This article is adapted from the Foundation’s magazine
In 1974, Suzanne Lévesque joined the J.-Louis Lévesque Foundation, set up by her father in 1961. By that time, the organization dedicated mainly to the support of medical research and innovation was already well established, and under her stewardship enjoyed remarkable growth that led to its current success. Ms. Lévesque has been president of the foundation for nearly 40 years now.
A lot has changed since its early days, but one constant remains—the ability to forge strong ties. “Friendship can work miracles,” says Ms. Lévesque. This firm conviction, which she demonstrates daily, came from her father.
When she accompanied her father to meetings with Dr. Paul David, she witnessed a personal relationship blossom into a major project from which she’s drawn inspiration throughout her career. That project was supporting the Montreal Heart Institute
Research Fund. After her father’s death, Ms. Lévesque made it her mission to keep the relationship that sparked many important advances at the Institute alive.
Her thirst for knowledge and innovation is an endless source of inspiration. She reads everything she’s sent, speaks personally to the researchers who receive support from the Foundation, and learns something new every day. “My role allows me to keep a finger on the pulse of the community, which I find very exciting,” she explained.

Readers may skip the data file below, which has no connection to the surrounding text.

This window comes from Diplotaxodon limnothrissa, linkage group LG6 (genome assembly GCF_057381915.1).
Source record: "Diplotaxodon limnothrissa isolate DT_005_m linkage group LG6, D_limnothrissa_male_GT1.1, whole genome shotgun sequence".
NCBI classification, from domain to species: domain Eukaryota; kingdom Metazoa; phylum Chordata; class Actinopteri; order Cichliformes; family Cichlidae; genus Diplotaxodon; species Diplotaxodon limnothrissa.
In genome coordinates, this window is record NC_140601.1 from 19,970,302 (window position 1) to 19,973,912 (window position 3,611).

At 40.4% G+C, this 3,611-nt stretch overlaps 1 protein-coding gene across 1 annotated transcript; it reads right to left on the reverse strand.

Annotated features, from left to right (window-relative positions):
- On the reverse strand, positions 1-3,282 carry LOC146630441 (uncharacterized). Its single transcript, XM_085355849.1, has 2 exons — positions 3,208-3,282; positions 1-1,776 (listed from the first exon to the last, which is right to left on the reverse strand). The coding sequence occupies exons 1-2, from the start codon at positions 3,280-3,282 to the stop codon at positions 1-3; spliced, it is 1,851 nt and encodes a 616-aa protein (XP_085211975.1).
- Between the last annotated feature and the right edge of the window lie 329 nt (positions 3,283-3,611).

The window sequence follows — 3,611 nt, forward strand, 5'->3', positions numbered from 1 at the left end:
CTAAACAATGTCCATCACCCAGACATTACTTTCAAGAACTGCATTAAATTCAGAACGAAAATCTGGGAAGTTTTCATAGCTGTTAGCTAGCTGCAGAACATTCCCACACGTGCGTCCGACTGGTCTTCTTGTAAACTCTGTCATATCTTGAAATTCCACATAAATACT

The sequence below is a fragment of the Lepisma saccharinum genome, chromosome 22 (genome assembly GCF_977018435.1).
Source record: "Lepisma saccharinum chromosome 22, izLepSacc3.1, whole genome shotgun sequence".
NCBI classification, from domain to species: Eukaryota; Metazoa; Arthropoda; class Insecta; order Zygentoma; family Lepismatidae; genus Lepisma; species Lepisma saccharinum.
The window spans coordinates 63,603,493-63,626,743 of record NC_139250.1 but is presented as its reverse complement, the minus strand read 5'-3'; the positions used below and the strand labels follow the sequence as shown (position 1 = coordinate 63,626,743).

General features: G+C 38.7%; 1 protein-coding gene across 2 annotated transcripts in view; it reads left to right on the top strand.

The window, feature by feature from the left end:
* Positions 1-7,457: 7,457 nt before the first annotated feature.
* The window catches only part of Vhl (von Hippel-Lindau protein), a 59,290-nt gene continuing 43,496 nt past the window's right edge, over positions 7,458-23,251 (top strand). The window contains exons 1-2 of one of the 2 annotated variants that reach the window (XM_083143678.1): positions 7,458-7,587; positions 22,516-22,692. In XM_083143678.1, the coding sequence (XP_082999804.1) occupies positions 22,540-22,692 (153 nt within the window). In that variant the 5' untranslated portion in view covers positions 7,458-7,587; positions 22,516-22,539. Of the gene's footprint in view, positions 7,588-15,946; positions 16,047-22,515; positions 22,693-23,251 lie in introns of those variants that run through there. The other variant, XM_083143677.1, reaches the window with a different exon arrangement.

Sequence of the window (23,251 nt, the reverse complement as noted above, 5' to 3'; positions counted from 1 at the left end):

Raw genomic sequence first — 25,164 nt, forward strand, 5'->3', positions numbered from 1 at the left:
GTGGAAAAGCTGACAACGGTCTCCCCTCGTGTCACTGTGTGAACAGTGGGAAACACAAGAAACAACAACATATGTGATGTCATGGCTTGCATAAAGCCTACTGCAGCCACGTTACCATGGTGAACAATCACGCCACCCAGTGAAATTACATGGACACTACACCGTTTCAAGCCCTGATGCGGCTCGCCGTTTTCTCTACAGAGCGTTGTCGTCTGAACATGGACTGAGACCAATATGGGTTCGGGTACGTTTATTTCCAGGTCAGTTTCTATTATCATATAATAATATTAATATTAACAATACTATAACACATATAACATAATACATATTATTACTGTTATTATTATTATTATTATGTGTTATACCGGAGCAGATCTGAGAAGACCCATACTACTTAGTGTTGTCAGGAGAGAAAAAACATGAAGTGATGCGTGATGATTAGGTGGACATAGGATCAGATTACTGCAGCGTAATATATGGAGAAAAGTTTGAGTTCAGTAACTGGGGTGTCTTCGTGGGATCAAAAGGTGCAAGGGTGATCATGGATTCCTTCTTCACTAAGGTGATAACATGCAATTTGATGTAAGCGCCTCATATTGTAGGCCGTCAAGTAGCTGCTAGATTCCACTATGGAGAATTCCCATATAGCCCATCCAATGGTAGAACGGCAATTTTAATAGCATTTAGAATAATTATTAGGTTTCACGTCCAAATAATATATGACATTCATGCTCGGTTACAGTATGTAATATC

For the last five years or so, Ms. Lévesque has invited researchers and collaborators she’s befriended to dinners hosted in her backyard. These experts stem from a wide range of research fields—an unlikely meeting of the minds that sparks stimulating conversations, which sometimes result in large-scale projects. In fact, it was at one of these dinners that the idea for a partnership between the Mira Foundation and the specialists in Alzheimer’s disease at the Douglas Mental Health University Institute emerged. Ms. Lévesque was right—friendship can lead to great things.
Like most of us, she has found the past year very challenging, both from a human perspective and in terms of foundation work. Many foundations rely on event programming to raise funds, and countless initiatives ended up being shelved.
Nonetheless, Ms. Lévesque believes that 2020 taught us many lessons and encouraged us to slow down, live in the moment and nurture our personal relationships. She sees these things as essential and going hand in hand with the power of friendship. “My dad always said, ‘Suzanne, remember that it’s important to be present and to get involved, rather than simply writing a cheque,’” she recalled. Those words, etched in her memory, perfectly illustrate the passion that has burned within her since the very beginning.donate today